We had walked around 100 metres along the track when it came to a rather abrupt end with nothing but forest ahead.  In amongst the scrub we located a number of large rocks, Goonmirk Rocks.  Many were completely overgrown by vegetation.  We started to wonder for a while if we were in the right spot, because they are really not that impressive.

It was quite difficult stretching out the 80/40/20m linked dipole, but we did it, just! We ran the Yaesu FT-857d for this activation and set the power output at 10 watts, allowing for Marija’s Foundation licence.  We again decided to share the mic, and get 4 contacts in the log, thus qualifying the SOTA summit, and then 10 contacts, qualifying the park for the VKFF program.  And then all things going well, I would box on and try to get my 44 to qualify the park for the global WWFF program.

We had very minimal phone coverage and it was difficult to place a self spot.  We called CQ on 7.144 and this was answered by Greg VK5GJ in the Adelaide Hills with a good 5/7 signal.  This was followed by Mark VK3PI, Brett VK3FLCS, and then Gerard VK2JNG/p.  We breathed a sigh of relief as we had qualified the summit.

Contact number ten came 20 minutes into the activation, with a QSO with Les VK3FLES.  We breathed another sigh of relief, with the park now qualified for VKFF.


Marija then took a break whilst I continued to call CQ, logging stations on 40m from VK1,VK2, VK3, VK4, VK5, and VK7.  Band conditions were not bad, which was very pleasing, as previous days we had experienced quite a bit of fading on signals.  I logged 32 stations on 40m and then lowered the squid pole and inserted the links for 80m, and called CQ on 3.610.  This was answered by Peter VK3PF, followed by Geoff VK3SQ, and Sergio VK3SFG.

I now had 37 contacts in the log and needed a further 7 to qualify the park, so I moved back to 7.144 on 40m.  Rick VK4RF/VK4HA was the first in the log with a strong 5/8 signal, followed by Mick VK3GGG/VK3PMG, and then husband and wife team Tony VK7LTD and Angela VK7FAMP.  Contact number 44 was a QSO with Colin VK3VGB.  I was really pleased once I had got over the line.  It had been a long drive out to the summit/park, and I really wanted to qualify.


I logged a handful more stations on 40m and then QSY’d to 14.310 on the 20m where I spoke with John ZL1BYZ in New Zealand.

It was time for us to head off to the Snowy River National Park.  Marija and I had both qualified the summit for SOTA, and the park for VKFF and WWFF.


Marija worked the following stations:-

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I worked the following stations:-

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Just as we were getting back into the vehicle I caught a glimpse out of the corner of my eye of what I thought was a fox on the road.  It turned out to be a young wild dog.  I was not quick enough with the camera to catch a shot sadly.  I have since found out that wild dogs are common throughout this area.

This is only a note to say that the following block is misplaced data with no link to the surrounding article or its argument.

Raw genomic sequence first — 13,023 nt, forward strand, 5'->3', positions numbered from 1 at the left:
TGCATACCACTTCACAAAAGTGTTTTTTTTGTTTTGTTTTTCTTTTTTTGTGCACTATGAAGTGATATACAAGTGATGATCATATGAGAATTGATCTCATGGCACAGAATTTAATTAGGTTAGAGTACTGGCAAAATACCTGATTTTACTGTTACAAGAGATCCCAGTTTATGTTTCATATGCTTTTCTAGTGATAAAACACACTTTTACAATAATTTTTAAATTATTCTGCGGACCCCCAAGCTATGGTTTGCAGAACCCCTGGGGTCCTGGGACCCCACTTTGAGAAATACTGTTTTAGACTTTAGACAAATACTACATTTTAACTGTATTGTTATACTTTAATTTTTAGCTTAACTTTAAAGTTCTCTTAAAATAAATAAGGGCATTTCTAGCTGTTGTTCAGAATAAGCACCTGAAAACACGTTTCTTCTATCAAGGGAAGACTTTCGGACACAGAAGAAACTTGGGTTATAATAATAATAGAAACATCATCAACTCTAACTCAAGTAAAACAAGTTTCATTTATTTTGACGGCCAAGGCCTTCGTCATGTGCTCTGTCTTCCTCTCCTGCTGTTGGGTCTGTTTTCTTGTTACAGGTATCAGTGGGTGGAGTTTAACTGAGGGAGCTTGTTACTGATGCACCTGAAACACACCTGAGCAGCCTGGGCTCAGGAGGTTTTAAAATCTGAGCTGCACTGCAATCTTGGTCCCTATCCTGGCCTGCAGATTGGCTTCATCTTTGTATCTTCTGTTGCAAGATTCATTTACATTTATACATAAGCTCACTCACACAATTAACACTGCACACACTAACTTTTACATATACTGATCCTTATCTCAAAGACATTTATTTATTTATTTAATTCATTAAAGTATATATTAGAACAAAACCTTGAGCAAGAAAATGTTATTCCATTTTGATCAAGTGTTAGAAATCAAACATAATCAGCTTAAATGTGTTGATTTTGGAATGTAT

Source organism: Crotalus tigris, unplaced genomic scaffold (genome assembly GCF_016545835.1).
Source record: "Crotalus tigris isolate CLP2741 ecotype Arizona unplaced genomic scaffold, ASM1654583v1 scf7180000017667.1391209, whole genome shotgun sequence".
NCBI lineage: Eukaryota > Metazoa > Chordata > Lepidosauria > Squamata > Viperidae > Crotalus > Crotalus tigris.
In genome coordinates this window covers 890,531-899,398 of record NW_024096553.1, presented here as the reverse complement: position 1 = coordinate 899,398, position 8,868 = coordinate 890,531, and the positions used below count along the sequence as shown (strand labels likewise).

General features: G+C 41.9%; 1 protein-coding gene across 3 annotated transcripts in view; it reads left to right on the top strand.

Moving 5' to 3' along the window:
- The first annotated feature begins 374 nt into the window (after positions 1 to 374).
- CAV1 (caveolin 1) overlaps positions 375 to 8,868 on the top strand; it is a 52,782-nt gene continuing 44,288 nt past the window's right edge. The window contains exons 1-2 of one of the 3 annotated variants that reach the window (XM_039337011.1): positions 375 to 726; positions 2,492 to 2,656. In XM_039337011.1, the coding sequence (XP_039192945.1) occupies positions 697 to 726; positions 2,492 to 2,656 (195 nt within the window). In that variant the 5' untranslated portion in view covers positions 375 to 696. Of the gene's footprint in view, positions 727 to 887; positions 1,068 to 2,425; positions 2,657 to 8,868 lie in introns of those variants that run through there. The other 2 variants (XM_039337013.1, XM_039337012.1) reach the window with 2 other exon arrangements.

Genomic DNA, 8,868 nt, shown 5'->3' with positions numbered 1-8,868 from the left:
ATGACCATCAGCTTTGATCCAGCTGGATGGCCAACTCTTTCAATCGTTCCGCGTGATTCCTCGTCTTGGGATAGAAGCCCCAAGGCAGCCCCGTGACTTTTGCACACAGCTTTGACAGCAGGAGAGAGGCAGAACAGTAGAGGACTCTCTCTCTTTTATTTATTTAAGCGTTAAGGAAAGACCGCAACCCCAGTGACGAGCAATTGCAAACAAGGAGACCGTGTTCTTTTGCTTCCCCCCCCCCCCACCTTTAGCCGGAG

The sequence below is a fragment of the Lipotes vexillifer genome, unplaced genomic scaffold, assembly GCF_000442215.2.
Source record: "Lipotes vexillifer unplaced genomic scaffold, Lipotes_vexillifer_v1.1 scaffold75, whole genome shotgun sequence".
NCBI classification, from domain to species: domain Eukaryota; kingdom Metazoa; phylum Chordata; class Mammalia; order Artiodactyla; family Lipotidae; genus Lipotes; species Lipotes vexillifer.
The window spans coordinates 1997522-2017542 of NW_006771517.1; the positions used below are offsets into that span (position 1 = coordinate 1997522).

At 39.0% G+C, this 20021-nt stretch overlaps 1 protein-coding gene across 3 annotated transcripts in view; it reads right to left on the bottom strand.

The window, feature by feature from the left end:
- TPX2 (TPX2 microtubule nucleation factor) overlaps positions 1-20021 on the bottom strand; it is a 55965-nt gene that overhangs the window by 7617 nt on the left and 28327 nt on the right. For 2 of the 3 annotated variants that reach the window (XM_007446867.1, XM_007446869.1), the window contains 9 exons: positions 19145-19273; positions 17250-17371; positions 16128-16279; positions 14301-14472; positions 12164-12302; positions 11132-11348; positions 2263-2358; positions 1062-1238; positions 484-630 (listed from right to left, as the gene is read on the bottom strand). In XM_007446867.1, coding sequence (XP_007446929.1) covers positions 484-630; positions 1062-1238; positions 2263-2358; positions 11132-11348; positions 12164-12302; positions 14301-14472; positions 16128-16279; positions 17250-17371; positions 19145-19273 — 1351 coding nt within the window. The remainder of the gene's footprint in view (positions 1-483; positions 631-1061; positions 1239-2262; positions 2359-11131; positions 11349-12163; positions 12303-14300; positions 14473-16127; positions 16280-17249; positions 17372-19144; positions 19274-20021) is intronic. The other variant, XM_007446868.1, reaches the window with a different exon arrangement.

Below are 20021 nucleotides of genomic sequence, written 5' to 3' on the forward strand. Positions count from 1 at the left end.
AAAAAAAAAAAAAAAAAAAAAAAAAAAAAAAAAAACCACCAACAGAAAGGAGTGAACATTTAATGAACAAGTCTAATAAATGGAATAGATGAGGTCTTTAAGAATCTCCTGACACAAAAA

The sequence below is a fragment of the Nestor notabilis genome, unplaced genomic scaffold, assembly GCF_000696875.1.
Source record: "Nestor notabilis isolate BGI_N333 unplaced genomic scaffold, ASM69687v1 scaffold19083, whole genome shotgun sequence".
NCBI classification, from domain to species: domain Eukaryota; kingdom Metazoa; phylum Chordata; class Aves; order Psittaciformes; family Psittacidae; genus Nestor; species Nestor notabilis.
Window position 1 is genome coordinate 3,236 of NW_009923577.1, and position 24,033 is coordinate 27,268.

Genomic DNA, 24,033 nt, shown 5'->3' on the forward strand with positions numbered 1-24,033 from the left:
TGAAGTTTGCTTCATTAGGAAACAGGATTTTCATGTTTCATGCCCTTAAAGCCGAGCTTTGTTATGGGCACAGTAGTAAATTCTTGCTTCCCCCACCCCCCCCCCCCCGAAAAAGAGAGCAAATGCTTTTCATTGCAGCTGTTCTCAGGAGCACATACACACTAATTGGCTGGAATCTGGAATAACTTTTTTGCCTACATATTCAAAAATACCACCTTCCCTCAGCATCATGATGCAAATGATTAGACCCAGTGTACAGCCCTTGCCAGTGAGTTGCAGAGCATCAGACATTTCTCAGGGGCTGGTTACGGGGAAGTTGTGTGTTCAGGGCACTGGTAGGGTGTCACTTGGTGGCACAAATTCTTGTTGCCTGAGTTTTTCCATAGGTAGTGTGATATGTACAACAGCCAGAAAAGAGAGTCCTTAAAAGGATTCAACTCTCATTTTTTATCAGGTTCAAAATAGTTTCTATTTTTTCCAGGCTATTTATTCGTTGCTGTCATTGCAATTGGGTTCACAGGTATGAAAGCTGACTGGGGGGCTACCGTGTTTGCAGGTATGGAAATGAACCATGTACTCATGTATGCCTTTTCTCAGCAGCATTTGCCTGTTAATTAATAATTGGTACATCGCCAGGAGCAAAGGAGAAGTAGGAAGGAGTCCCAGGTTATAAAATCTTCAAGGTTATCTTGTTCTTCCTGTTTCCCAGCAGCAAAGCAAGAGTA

Before heading to the Snowy River National Park we took a short drive to one of the rainforest walks in the Errinundra National Park, the Errinundra Saddle Rainforest Walk.  If you are visiting Errinundra, this is a must!

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It is an easy 30 minute walk through the rainforest, with interpretive boards along the way.  We saw many Victorian Warratah in flower.

A number of the signs explain Australia’s ancient forests.  Australia’s geographic isolation has meant that much of its flora and fauna is very different from species in other parts of the world.  Most are found nowhere else.  However, some closely related species are found on the continents which once made up the ancient southern supercontinent Gondwana.  About 50 million years ago Australia was the last continent to leave Gondwana when it broke free from Antarctica and commenced its drift northwards.

Most of the Gondwana forests were replaced by tough leafed open forests of eucalypts and acacias.  Some isolated remnants of the ancient Gondwanan forests remain.  These include the cool and warm temperate rainforests of Tasmania and eastern Australia, and the dry rainforests or scrub forests of northern Australia.  These forests have high conservation values.  Segments of these cool and warm temperate rainforest are found within the Errinundra National Park.


Above:- Gondwana.  Courtesy of wikipedia.



Parks Victoria, ‘Errinundra National Park Visitor Guide’.

Wikipedia, 2017, <>, viewed 27th November 2017

4 thoughts on “Day six and Goonmirk Rocks VK3/ VG-048 in the Errinundra National Park VKFF-0158

  1. Hi Paul
    I really enjoyed the post and you brought back memories of our visit to Errinundra NP. You had better weather than we did and the park had been burnt as a result of a wildfire not long before we were there. Your photos are splendid and I am glad to have you in my log.
    John D

  2. G’day John,

    Errinundra is in my Top 10 as well. The rainforest is quite spectacular. You would swear that you had stepped back in time and that at any moment a dinosaur was going to appear from the forest.

    Thanks for the contact from Goonmirk Rocks.


    Paul VK5PAS.